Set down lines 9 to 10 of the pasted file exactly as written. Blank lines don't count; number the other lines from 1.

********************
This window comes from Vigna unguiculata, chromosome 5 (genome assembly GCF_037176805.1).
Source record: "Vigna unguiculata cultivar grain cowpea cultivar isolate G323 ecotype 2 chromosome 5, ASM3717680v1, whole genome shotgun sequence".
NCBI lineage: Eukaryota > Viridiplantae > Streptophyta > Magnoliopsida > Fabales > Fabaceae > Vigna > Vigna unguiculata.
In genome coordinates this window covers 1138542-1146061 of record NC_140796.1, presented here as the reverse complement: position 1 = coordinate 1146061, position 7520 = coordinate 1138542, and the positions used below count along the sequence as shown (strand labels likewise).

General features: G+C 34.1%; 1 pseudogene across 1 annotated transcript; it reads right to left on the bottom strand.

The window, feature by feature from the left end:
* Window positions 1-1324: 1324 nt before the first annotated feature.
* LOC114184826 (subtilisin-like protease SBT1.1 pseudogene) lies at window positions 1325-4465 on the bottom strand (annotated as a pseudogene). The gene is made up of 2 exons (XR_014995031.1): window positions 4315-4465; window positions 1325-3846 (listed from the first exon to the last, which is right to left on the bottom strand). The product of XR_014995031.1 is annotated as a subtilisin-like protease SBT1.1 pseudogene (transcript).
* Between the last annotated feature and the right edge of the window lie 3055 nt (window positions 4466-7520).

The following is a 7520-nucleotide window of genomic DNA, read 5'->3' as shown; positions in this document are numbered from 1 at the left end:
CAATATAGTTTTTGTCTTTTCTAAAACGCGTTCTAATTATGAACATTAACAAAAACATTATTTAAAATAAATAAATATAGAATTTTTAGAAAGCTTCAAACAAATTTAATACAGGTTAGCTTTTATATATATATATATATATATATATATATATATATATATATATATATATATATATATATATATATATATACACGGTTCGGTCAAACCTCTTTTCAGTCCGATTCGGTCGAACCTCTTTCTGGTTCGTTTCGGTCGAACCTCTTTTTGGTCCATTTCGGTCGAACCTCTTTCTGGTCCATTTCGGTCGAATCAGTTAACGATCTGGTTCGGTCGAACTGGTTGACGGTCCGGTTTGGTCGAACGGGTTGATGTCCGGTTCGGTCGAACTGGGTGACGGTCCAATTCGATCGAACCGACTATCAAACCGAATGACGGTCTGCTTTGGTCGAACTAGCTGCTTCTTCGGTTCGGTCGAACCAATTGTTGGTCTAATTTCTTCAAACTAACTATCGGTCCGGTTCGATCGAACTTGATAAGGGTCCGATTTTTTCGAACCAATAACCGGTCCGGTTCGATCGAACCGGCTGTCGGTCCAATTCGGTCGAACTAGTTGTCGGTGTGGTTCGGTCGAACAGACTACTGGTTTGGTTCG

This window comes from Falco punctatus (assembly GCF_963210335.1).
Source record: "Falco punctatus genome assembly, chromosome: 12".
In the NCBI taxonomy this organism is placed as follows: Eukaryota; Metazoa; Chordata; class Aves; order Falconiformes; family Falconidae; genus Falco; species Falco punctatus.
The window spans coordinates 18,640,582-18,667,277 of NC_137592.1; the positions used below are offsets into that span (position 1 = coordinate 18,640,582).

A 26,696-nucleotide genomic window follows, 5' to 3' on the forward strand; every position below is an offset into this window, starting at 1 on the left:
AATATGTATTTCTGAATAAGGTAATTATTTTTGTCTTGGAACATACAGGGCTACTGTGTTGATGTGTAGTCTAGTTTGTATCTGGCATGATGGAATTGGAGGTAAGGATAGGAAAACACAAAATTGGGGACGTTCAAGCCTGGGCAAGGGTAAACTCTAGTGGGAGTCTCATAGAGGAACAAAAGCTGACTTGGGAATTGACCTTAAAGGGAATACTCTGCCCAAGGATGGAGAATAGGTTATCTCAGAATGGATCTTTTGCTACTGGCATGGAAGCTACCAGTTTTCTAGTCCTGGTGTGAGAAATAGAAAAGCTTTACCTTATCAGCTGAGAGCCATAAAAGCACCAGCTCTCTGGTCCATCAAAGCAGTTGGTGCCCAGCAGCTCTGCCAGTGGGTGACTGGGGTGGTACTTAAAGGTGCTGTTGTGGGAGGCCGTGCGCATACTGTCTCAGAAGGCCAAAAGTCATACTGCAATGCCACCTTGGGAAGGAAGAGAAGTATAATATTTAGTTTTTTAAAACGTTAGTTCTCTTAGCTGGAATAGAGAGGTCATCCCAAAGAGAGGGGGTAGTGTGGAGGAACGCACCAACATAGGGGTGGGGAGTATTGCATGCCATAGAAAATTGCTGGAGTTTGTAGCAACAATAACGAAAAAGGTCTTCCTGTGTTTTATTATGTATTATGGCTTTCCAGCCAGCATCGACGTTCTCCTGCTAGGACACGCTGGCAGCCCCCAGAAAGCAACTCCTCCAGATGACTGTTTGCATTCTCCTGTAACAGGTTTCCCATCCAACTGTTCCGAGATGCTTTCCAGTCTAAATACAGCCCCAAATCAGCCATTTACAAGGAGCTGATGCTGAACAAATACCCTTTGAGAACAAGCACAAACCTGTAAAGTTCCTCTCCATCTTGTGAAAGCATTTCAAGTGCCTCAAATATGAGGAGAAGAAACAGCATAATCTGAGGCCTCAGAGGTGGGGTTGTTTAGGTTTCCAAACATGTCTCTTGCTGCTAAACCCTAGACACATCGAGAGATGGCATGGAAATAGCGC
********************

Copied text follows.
* Between the last annotated feature and the right edge of the window lie 3055 nt (window positions 4466-7520).

The following is a 7520-nucleotide window of genomic DNA, read 5'->3' as shown; positions in this document are numbered from 1 at the left end: